Participating in international seminar in Tbilisi

International Seminar on Russian and Caucasus Studies
Tbilisi State University, Faculty of Social and Political Sciences, June 22, 2016
 
IMG_3216-211:00-11:10, Prof. Tamar Dolbaia, Dean of the Faculty of Social and Political Sciences, Georgia.
 
11:10-11:30, Prof. Bo Petersson (left). “Frail Grounds: Charismatic Legitimacy, Political Myth and the Specter of Regime Succession in Russia.” Malmo University, Sweden.
 
11:40-12:00, Prof. Alexandre Kukhianidze. “Russia after the USSR: From Professional to Political Organized Crime?” Tbilisi State University, Georgia.
 
12:10-12:30, Prof. Stephen Jones. Georgia, Russia, and the Limitations of Geography.” Mount Holyoke College, USA.13528712_10205052246580774_6605778065253521837_n

12:40-13:00, Prof. Korneli Kakachia. “South Caucasus: Between Russia and the West.” Tbilisi State University, Georgia.

13:10-13:30, Prof. Karina Vamling (right). “On RUCARR initiative.” Malmo University, Sweden.

 

Oslo’s Caucasological traditions

IMG_0591 - version 2Maka Tetradze, PhD Candidate at Chikobava Institute of Linguistics and visiting researcher at Malmö University,  and Prof. Karina Vamling (Malmö University) have visited archives in Oslo, an active center for research on the languages of the Caucasus in the mid 1920s up to the beginning of the 1980s. For several decades the Institute for Comparative Research in Human Culture in Oslo hosted a programme on Caucasology. The most prominent researchers were prof. Hans Vogt (1903-1986), Alf Sommerfelt (1892-1965) and later Fridrik Thordarson (1928-2005), who were also working at Oslo University. Prof. Hans Vogt is most known as the author of “Dictionnaire de la langue oubykh” (1963) and “Grammaire de la langue géorgienne” (1971), whereas Prof. Alf Sommerfelt focused on North-East Caucasian Languages and Fridrik Thordarson devoted most of his research to Ossetic.

Women’s position in the context of sociocultural changes in Western Georgia

IMG_0445Natallia Paulovich, PhD candidate at the Polish Academy of Sciences, presents her dissertation work:

Women’s position in the context of sociocultural changes in Western Georgia. Perspective of the anthropology of food.

Natallia is currently on a research visit to Caucasus Studies at Malmö University, funded by a scholarship from the Swedish Institute.

Special issue of “Sport in Society” on developments in Sochi and Russia after 2014

spinsoc (1)The journal Sport in Society. Cultures, Commerce, Media, Politics has recently published the special issue When the party is over: developments in Sochi and Russia after the Olympics 2014, edited by Bo Petersson (Malmö University), Karina Vamling (Malmö University) and Alexandra Yatsyk (Kazan Federal University).

Contributions include:

  • Andrey Makarychev and Alexandra Yatsyk: From Sochi – 2014 to FIFA – 2018: A Fading Sovereignty?
  • Bo Petersson and Karina Vamling: Fifteen Minutes of Fame Long Gone: Circassian Activism before and after the Sochi Olympics
  • Jonathan Grix and Nina Kramareva: The Sochi Winter Olympics and Russia’s Unique Soft Power Strategy
  • Johan Ekberg and Michael Strange: What Happened to the Protests? – The Surprising Lack of Visible Dissent During the Sochi Winter Olympics
  • Ray Taras: Putin’s Sochi Hubris: Righting the Ship of Sport, Wronging the Ship of State?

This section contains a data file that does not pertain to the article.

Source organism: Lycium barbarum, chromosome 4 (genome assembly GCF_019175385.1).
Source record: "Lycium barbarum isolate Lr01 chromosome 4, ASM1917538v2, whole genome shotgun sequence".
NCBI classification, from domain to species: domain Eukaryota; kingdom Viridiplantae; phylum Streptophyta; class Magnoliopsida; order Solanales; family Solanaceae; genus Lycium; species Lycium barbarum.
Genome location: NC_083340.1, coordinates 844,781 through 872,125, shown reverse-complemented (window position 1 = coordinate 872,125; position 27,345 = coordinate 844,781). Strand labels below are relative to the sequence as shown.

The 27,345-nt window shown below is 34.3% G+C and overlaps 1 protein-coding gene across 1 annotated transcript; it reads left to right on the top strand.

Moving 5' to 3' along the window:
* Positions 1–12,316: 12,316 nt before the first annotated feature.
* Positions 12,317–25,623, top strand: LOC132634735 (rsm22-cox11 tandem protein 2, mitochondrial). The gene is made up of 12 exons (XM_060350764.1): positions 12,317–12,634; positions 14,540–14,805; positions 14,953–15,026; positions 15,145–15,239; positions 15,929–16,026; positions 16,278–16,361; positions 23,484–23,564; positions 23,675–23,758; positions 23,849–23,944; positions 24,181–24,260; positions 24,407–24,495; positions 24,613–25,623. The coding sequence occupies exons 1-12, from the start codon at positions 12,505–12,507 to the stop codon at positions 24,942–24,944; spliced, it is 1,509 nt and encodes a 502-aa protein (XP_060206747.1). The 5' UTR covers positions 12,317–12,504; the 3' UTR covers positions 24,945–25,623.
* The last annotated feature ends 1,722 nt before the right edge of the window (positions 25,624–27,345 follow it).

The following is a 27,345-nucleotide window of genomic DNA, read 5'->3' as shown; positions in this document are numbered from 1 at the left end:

New publication on iCircassia

coverLars Funch Hansen, senior lecturer at Caucasus Studies, has recently published the article iCircassia digital capitalism and new transnational identities in the first volume of the new Journal of Caucasian Studies.

What is iCircassia? As Lars Funch Hansen sees it “The significantly increased production of Circassian content on the Internet could be labelled as a form of virtual re-territorialisation of Circassia – especially considering the strong focus on identity and history. I apply the label ‘iCircassia’ as an addition to the classical understanding of the Circassian World as consisting of Circassians of the homeland and the diaspora.”

More information at: http://www.jocas.net/index.php/jocasen/article/view/4

Third Caucasus-related PhD defense in Copenhagen in 3 years

Congratulations to Dr. Tamta Khalvashi, who has successfully defended her PhD dissertation at the Department of Anthropology, Copenhagen University (September 11, 2015). The title of the thesis is Peripheral Affects. Shame, Publics, and Performance on the Margins of the Republic of Georgia.

IMG_0204This was the third Caucasus-related doctoral dissertation in Copenhagen in three years, and we are very happy to note this growing competence and interest around the Caucasus in the Øresund region.

Dr. Katrine Gotfredsen (to the left) congratulates Tamta Khalvashi after the defense act.

 

Seminar on cultural vocabulary in Lezgian

A post-workshop seminar was held on May 12, where Maka Tetradze, IMG_0510Erasmus Mundus exchange PhD
Candidate, and Prof. Nadezda Alipulatova, Faculty of Foreign Languages Dagestan State Pedagogical University, Makhachkala, Russian Federation, discussed their findings and observations on cultural vocabulary in Lezgian. Prof. Alipulatova was invited as an expert on Lezgian and guest researcher by the Lundic project – Lund Atlas of Language and Culture.

Article on Georgia in “Ethnographie of Grey Zones in Eastern Europe”

PhD Katrine Gotfredsen, senior lecturer in Caucasus Studies (Malmö University) is one of the contributors in katrinethe new publication Ethnographie of Grey Zones in Eastern Europe. Relations, Borders and Invisibilities (Anthem Press 2015), edited by Ida Harboe Knudsen and Martin Demant Frederiksen. Her contrition is entitled: “Invisible Connections: On Uncertainty and the (Re)production of Opaque Politics in the Republic of Georgia”.

Read more about the publication: http://www.anthempress.com/ethnographies-of-grey-zones-in-eastern-europe-pb